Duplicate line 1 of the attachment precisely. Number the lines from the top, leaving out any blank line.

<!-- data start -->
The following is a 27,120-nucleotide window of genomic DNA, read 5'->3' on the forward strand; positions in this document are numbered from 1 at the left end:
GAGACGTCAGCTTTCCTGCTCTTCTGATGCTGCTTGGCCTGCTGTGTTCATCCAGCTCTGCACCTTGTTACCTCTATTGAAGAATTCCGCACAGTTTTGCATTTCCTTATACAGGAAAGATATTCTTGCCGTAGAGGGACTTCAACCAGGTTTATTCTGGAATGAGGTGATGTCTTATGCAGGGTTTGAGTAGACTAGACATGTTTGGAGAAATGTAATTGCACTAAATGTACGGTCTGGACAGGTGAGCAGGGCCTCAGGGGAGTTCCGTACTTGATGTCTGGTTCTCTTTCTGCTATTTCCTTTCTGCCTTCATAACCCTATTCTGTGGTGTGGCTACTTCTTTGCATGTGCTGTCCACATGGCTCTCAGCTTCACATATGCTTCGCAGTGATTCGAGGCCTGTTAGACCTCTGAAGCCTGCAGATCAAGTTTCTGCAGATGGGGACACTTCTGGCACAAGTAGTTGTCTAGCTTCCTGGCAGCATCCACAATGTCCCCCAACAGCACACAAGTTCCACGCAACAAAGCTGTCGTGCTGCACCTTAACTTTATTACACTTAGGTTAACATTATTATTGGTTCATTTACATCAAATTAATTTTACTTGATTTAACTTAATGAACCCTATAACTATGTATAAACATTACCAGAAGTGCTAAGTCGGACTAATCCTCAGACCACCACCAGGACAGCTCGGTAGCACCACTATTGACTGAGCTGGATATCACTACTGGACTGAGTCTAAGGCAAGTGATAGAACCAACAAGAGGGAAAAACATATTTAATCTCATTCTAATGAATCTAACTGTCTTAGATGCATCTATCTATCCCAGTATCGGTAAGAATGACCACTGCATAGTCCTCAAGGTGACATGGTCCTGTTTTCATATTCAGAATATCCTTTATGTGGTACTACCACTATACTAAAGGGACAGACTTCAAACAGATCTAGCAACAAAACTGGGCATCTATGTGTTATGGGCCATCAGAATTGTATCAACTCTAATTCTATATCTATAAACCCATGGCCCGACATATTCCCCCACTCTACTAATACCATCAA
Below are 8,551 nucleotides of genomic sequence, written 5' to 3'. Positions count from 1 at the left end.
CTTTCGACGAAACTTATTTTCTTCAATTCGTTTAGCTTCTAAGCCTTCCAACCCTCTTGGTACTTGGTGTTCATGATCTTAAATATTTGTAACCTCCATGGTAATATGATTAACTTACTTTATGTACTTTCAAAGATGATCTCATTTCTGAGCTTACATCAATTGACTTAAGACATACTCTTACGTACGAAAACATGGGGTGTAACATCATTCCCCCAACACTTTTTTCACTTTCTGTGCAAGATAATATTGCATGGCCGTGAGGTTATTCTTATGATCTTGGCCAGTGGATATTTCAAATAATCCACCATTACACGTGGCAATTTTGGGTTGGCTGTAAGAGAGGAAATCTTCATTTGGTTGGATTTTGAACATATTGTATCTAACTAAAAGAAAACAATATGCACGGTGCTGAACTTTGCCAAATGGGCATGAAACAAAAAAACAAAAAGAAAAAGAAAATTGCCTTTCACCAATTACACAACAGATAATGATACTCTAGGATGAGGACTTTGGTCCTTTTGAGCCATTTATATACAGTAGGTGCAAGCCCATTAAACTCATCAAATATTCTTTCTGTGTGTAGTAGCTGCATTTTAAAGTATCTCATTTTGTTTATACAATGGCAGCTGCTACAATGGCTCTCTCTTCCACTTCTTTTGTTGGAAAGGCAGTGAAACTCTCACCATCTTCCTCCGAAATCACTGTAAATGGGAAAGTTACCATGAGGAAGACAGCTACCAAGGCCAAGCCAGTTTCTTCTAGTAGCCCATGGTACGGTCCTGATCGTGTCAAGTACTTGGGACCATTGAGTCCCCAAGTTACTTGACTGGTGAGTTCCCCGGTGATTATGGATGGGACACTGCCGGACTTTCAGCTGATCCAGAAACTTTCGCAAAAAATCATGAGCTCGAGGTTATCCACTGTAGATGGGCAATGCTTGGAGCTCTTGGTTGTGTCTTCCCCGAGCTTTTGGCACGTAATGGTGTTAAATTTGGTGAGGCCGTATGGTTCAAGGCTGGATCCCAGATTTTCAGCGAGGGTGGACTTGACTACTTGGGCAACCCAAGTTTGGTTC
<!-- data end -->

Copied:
The following is a 27,120-nucleotide window of genomic DNA, read 5'->3' on the forward strand; positions in this document are numbered from 1 at the left end: